Were at a loss here...

Discussion in 'Ducks' started by davekayse62, Dec 4, 2013.

  1. davekayse62

    davekayse62 Out Of The Brooder

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    Were at a loss here. We have had such a tough run with these boys I just don’t know what to do anymore and I seriously regret getting these ducks.
    Ill try to keep this long story short….
    We have 4 male Peking ducks that are almost 2yrs old. Three of them from the start have singled one (Rubber) out, bullied him to the point of a serious leg injury/infection which kept him inside with us for almost a year. He is now back outside but in his own separate area. The other three have now ganged up on eachother to the point that they are all limping with leg injuries, one (Mighty)has a very swolen –not broken-leg is now in with Rubber who does not bother him. Mighty is on Metacam to help with the leg.
    Our other issue is with their feet…. I really don’t get this “bumble foot” and how else to prevent it other than laying down pillows & clouds for them to walk on. The interior and exterior of their pen has a THICK layer of soft dry straw down which we change out frequently, their pen is never “dirty”. Before we just had the straw inside with sand outside but because they were having feet issues we changed to straw all over. When we let them out to roam they are in the yard…in the soft grass. All of them have callus like knots on the bottom of their feet. Poor Mighty has one that is cracked (on the other leg) and very sore for him to walk on so needless to say he is pretty much immobile. Last year we purchased shoes for them but they will not keep them on.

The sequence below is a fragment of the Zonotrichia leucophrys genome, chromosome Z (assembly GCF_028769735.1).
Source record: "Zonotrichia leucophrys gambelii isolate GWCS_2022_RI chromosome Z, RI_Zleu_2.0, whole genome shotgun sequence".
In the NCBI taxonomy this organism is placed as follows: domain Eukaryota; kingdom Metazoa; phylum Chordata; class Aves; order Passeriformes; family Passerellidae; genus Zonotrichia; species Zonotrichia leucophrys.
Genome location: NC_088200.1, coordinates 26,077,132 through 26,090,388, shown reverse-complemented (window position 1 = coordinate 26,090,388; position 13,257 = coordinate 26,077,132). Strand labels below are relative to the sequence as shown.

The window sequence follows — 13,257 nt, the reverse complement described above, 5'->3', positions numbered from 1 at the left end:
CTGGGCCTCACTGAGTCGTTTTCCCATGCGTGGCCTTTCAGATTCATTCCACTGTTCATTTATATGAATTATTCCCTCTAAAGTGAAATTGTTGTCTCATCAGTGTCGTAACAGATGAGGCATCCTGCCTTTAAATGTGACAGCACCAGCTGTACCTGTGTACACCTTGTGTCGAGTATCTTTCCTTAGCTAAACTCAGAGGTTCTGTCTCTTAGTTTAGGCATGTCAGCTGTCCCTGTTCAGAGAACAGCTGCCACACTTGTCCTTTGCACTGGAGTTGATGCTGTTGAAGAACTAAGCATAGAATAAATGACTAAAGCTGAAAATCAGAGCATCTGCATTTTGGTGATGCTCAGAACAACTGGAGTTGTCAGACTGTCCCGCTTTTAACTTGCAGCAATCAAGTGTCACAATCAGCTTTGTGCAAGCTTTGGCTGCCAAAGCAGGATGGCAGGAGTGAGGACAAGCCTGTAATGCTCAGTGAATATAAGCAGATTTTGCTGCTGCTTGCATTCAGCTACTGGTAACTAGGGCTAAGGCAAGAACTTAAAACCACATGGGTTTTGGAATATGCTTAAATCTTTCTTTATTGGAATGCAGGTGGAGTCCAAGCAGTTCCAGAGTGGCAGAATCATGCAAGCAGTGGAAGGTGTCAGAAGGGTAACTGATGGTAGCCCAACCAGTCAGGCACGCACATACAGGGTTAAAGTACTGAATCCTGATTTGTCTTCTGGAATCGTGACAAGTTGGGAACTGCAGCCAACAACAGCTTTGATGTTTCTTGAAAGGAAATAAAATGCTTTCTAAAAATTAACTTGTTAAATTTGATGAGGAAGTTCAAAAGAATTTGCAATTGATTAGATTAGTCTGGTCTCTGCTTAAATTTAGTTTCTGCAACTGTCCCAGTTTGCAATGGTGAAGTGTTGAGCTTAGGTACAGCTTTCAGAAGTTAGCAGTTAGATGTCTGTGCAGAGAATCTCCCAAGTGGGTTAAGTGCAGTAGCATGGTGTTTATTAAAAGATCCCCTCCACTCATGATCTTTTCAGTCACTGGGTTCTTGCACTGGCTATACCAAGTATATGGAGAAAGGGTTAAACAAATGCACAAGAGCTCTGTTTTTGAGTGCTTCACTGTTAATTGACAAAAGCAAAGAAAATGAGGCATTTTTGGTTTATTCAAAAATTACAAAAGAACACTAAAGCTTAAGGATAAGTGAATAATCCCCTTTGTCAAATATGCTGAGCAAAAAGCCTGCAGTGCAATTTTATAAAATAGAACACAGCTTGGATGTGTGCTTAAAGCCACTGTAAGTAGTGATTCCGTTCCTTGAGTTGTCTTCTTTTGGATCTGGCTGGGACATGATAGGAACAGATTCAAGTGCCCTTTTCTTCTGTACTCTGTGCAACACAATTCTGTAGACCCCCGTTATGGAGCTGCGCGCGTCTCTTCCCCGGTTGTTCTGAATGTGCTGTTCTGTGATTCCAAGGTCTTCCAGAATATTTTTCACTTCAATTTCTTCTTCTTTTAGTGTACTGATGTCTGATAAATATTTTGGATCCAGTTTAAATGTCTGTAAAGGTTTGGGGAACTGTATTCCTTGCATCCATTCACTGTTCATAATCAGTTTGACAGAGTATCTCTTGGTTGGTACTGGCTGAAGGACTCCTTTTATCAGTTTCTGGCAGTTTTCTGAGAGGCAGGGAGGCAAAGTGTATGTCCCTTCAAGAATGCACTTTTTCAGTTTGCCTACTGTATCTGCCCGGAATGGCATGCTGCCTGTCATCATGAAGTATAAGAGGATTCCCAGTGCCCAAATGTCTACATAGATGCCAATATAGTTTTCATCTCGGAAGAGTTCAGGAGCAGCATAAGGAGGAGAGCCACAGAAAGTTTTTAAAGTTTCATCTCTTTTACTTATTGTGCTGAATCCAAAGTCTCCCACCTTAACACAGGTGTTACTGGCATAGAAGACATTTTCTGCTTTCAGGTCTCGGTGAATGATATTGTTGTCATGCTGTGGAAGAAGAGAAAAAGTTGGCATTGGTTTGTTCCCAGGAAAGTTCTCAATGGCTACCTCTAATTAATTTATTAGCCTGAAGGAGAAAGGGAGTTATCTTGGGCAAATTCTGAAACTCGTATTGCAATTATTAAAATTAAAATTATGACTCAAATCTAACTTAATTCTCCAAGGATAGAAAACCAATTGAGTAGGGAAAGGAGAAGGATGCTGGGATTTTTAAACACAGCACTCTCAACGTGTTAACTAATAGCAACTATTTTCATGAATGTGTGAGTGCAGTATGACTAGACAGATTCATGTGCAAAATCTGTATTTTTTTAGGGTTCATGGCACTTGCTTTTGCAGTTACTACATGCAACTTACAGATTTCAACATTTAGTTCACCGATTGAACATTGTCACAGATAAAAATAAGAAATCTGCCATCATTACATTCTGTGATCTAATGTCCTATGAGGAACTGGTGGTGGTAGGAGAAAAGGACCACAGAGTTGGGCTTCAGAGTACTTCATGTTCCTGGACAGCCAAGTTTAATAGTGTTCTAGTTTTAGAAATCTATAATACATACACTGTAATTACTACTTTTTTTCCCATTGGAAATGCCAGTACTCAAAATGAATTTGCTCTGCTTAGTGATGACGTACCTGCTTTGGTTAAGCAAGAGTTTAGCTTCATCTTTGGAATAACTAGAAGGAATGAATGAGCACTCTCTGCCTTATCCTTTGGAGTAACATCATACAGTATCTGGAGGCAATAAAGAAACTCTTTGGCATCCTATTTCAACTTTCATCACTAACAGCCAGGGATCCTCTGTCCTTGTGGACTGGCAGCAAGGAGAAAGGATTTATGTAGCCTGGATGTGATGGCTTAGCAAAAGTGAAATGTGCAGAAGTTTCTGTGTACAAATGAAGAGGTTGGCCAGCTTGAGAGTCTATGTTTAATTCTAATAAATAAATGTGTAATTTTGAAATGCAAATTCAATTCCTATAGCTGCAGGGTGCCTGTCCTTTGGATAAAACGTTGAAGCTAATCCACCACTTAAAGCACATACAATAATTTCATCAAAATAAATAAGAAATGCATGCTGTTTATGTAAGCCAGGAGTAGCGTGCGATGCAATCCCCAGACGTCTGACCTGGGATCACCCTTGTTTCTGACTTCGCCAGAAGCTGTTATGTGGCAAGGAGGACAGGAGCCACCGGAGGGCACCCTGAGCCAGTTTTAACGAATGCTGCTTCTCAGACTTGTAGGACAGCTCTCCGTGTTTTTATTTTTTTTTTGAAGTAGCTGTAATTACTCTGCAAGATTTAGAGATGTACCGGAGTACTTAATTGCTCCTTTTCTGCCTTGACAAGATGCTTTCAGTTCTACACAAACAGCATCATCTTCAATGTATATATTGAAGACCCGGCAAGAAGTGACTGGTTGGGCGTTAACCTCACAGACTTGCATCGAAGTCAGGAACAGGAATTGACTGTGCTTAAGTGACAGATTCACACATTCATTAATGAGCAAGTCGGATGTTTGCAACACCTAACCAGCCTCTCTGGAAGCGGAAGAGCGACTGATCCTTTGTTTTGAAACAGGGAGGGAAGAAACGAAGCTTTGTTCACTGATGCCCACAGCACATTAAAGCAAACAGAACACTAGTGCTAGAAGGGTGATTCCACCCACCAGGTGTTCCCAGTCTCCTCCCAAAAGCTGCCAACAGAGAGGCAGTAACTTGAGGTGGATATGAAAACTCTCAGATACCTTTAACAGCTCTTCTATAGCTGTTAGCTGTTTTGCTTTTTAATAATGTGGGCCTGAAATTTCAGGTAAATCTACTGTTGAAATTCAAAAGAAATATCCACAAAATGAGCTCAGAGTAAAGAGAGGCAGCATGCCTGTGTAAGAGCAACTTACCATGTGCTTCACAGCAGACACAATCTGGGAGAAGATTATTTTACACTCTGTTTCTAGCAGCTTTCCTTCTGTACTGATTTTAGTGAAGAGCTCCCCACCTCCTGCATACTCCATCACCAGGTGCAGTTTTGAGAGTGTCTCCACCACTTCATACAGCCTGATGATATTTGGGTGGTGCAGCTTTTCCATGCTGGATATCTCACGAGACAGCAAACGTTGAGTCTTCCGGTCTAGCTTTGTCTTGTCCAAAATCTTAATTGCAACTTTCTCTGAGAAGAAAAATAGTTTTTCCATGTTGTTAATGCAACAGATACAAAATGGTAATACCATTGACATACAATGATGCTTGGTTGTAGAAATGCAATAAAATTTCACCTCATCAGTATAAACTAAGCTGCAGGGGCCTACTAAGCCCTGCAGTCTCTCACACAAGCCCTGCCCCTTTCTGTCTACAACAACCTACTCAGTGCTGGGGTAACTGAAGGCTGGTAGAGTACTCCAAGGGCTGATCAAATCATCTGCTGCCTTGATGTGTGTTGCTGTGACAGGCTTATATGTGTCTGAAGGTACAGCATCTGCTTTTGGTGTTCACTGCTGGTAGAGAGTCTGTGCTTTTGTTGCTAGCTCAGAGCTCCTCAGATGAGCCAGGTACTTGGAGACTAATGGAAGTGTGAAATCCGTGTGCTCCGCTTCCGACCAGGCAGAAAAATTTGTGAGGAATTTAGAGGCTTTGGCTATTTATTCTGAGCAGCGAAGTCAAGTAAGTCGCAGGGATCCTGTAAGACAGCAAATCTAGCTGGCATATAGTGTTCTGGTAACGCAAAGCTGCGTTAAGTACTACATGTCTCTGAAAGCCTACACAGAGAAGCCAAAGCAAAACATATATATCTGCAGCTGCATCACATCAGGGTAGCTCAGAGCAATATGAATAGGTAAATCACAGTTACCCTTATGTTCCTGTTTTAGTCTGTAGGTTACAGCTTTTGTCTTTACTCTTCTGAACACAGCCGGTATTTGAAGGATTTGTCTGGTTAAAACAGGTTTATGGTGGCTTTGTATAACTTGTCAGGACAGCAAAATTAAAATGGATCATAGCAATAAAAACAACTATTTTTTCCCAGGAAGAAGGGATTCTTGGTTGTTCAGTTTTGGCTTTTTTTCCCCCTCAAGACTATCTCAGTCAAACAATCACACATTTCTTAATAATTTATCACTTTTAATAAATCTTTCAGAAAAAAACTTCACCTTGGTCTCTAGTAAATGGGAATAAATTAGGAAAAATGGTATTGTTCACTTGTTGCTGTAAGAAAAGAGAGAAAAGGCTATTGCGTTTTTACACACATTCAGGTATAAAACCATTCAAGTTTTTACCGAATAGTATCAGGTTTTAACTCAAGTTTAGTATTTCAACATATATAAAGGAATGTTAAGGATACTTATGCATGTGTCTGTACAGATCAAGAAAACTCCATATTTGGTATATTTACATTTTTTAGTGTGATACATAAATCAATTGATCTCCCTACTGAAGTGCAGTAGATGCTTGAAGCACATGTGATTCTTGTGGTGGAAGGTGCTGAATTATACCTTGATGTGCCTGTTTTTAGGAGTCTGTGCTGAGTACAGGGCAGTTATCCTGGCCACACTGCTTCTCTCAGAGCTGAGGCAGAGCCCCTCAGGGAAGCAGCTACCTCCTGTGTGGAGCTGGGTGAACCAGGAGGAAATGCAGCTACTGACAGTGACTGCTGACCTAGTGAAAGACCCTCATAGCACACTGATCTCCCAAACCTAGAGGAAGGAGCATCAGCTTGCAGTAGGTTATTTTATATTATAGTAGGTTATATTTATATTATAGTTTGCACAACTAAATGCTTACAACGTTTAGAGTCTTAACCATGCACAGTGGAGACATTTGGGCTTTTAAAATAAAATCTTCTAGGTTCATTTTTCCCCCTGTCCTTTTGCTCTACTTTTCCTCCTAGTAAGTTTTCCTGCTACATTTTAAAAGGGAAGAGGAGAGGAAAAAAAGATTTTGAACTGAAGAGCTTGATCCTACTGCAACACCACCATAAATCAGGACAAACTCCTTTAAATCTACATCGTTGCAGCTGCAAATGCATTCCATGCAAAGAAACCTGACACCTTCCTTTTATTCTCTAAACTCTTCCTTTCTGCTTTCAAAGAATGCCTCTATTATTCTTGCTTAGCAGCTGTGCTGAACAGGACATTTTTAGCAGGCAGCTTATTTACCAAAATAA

We are absolutely dumfounded by their aggressive behavior and the issues we have had and are still having with their feet. We really don’t know what else to do and cannot afford to keep running them back and forth to the vet, Rubbers bill alone was about 2k so far.
    Why are their feet so sensitive? How do ducks out in the wild manage? I don’t know how else to prevent this. Any advise yall could give us would be very much appreciated. Thank you
     
  2. gamebirdsonly

    gamebirdsonly Overrun With Chickens

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    Well one problem you have is that their all males. It would be better to have one male and the rest females. As far as the feet can't help you there. I have had ducks and geese and have had no problems with the feet
     
  3. Amiga